Pharmacologic and Behavioral Interventions to Improve Cardiovascular Risk Factors in Adults With Serious Mental Illness: A Systematic Review and Meta-Analysis

Objective: Individuals with serious mental illness have high rates of cardiovascular disease (CVD) risk factors and mortality. This systematic review was conducted to evaluate pharmacologic and behavioral interventions to reduce CVD risk in adults with serious mental illness.

Data Sources: MEDLINE, EMBASE, PsycINFO, ClinicalTrials.gov, and Cochrane Database of Systematic Reviews were searched from January 1980 to July 2012 for English language studies. Examples of search terms used include schizophrenia, bipolar disorder, antipsychotics, weight, glucose, lipid, and cardiovascular disease.

Study Selection: Two reviewers independently screened citations and identified 33 randomized controlled trials of at least 2 months’ duration that enrolled adults with serious mental illness and evaluated pharmacologic or behavioral interventions targeting weight, glucose, or lipid control.

Data Extraction: Reviewers extracted data, assessed applicability, and evaluated study quality; the team jointly graded overall strength of evidence.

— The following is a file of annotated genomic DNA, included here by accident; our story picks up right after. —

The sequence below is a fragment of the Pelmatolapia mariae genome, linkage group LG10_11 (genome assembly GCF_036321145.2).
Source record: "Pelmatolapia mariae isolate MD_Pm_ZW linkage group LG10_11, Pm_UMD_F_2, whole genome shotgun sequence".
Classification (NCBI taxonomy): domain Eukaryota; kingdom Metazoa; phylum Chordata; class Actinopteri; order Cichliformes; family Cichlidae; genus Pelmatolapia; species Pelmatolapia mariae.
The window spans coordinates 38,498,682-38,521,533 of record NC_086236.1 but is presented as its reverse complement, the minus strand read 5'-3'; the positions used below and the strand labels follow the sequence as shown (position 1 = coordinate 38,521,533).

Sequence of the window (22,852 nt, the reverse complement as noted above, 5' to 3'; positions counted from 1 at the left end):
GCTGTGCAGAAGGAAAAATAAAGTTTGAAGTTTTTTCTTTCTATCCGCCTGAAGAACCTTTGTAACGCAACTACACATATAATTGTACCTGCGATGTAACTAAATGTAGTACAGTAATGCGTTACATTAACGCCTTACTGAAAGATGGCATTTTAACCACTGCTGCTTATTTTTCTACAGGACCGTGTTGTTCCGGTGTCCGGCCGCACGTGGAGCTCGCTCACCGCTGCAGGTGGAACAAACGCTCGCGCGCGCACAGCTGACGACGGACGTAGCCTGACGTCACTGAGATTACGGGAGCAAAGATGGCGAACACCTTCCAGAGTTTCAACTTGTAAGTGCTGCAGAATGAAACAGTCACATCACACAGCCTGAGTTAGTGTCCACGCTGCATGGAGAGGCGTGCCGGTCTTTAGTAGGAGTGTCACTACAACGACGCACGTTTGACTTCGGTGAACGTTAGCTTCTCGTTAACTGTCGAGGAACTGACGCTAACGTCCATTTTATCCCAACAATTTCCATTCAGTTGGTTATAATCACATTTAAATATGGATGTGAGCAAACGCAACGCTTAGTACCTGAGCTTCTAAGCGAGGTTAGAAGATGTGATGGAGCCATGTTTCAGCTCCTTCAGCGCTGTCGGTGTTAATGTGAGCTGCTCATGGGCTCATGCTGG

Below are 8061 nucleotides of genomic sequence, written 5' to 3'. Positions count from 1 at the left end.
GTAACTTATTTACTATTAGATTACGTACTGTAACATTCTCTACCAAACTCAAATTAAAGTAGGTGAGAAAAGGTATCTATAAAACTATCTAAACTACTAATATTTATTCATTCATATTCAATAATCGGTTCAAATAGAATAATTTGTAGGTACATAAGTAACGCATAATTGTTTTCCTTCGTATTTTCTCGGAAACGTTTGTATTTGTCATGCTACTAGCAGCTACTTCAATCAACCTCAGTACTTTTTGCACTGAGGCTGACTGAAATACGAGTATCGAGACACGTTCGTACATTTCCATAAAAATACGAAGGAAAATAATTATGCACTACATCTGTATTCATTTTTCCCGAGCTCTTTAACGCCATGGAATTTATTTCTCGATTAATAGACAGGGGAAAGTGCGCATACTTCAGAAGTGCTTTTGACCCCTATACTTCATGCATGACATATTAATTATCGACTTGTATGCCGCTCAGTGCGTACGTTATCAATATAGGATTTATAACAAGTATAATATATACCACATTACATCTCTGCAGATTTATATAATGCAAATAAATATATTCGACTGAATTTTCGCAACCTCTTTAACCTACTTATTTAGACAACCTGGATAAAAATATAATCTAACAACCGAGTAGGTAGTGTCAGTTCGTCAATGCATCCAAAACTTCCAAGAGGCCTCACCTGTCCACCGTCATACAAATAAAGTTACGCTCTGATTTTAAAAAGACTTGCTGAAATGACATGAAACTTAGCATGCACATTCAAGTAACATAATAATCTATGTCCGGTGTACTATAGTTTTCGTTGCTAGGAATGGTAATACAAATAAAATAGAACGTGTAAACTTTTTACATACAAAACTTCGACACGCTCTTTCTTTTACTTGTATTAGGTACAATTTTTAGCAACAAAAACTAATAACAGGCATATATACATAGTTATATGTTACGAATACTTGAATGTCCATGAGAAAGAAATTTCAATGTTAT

Results: We included 33 studies. Most studies targeted weight control (28 studies). Compared with control groups, weight control was improved with behavioral interventions (mean difference = −3.13 kg; 95% CI, −4.21 to −2.05), metformin (mean difference = −4.13 kg; 95% CI, −6.58 to −1.68), anticonvulsive medications topiramate and zonisamide (mean difference = −5.11 kg; 95% CI, −9.48 to −0.74), and adjunctive or antipsychotic switching to aripiprazole (meta-analysis not possible). Evidence was insufficient for all other interventions and for effects on glucose and lipid control. The small number of studies precluded analyses of variability in treatment effects by patient characteristics.

Conclusions: Few studies have evaluated interventions addressing 1 or more CVD risk factors in people with serious mental illness. Glucose- and lipid-related results were mainly reported as secondary outcome assessments in studies of weight-management interventions. Comparative effectiveness studies are needed to test multimodal strategies, agents known to be effective in nonserious mental illness populations, and antipsychotic-management strategies.

J Clin Psychiatry 2014;75(5):e424–e440

https://doi.org/10.4088/JCP.13r08558